Mondaq shall use its reasonable endeavours to make the Website and Services available to you at all times, but we cannot guarantee an uninterrupted and fault free service.

Mondaq reserves the right to make changes to the services and/or the Website or part thereof, from time to time, and we may add, remove, modify and/or vary any elements of features and functionalities of the Website or the services.

Mondaq also reserves the right from time to time to monitor your Use of the Website and/or services.

Disclaimer

The Content is general information only. It is not intended to constitute legal advice or seek to be the complete and comprehensive statement of the law, nor is it intended to address your specific requirements or provide advice on which reliance should be placed. Mondaq and/or its Contributors and other suppliers make no representations about the suitability of the information contained in the Content for any purpose. All Content provided "as is" without warranty of any kind. Mondaq and/or its Contributors and other suppliers hereby exclude and disclaim all representations, warranties or guarantees with regard to the Content, including all implied warranties and conditions of merchantability, fitness for a particular purpose, title and non-infringement. To the maximum extent permitted by law, Mondaq expressly excludes all representations, warranties, obligations, and liabilities arising out of or in connection with all Content. In no event shall Mondaq and/or its respective suppliers be liable for any special, indirect or consequential damages or any damages whatsoever resulting from loss of use, data or profits, whether in an action of contract, negligence or other tortious action, arising out of or in connection with the use of the Content or performance of Mondaq’s Services.

General

Mondaq may alter or amend these Terms by amending them on the Website. By continuing to Use the Services and/or the Website after such amendment, you will be deemed to have accepted any amendment to these Terms.

These Terms shall be governed by and construed in accordance with the laws of England and Wales and you irrevocably submit to the exclusive jurisdiction of the courts of England and Wales to settle any dispute which may arise out of or in connection with these Terms. If you live outside the United Kingdom, English law shall apply only to the extent that English law shall not deprive you of any legal protection accorded in accordance with the law of the place where you are habitually resident ("Local Law"). In the event English law deprives you of any legal protection which is accorded to you under Local Law, then these terms shall be governed by Local Law and any dispute or claim arising out of or in connection with these Terms shall be subject to the non-exclusive jurisdiction of the courts where you are habitually resident.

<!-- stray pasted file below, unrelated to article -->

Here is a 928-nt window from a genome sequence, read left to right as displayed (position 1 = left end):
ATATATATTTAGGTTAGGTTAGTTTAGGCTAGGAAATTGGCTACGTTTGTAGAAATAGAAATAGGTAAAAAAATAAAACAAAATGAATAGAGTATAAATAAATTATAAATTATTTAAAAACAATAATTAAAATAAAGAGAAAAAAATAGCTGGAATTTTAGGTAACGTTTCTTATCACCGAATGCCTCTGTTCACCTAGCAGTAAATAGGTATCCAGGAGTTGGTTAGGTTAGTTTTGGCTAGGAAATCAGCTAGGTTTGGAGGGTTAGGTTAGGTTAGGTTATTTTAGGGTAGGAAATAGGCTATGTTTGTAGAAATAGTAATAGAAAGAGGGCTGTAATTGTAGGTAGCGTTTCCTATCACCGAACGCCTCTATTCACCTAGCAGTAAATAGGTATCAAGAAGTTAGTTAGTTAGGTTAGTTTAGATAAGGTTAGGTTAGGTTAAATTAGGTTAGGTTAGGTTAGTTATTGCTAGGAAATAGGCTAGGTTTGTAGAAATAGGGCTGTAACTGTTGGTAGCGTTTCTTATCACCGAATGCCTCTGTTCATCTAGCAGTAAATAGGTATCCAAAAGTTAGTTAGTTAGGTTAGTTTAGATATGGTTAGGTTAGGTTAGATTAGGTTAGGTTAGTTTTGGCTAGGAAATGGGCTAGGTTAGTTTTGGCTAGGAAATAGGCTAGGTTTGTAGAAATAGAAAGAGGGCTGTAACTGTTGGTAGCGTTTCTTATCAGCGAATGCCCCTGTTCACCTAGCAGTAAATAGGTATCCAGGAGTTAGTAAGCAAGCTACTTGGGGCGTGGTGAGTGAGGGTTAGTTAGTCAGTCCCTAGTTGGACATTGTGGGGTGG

You may print and keep a copy of these Terms, which form the entire agreement between you and Mondaq and supersede any other communications or advertising in respect of the Service and/or the Website.

No delay in exercising or non-exercise by you and/or Mondaq of any of its rights under or in connection with these Terms shall operate as a waiver or release of each of your or Mondaq’s right. Rather, any such waiver or release must be specifically granted in writing signed by the party granting it.

If any part of these Terms is held unenforceable, that part shall be enforced to the maximum extent permissible so as to give effect to the intent of the parties, and the Terms shall continue in full force and effect.

Mondaq shall not incur any liability to you on account of any loss or damage resulting from any delay or failure to perform all or any part of these Terms if such delay or failure is caused, in whole or in part, by events, occurrences, or causes beyond the control of Mondaq. Such events, occurrences or causes will include, without limitation, acts of God, strikes, lockouts, server and network failure, riots, acts of war, earthquakes, fire and explosions.

By clicking Register you state you have read and agree to our Terms and Conditions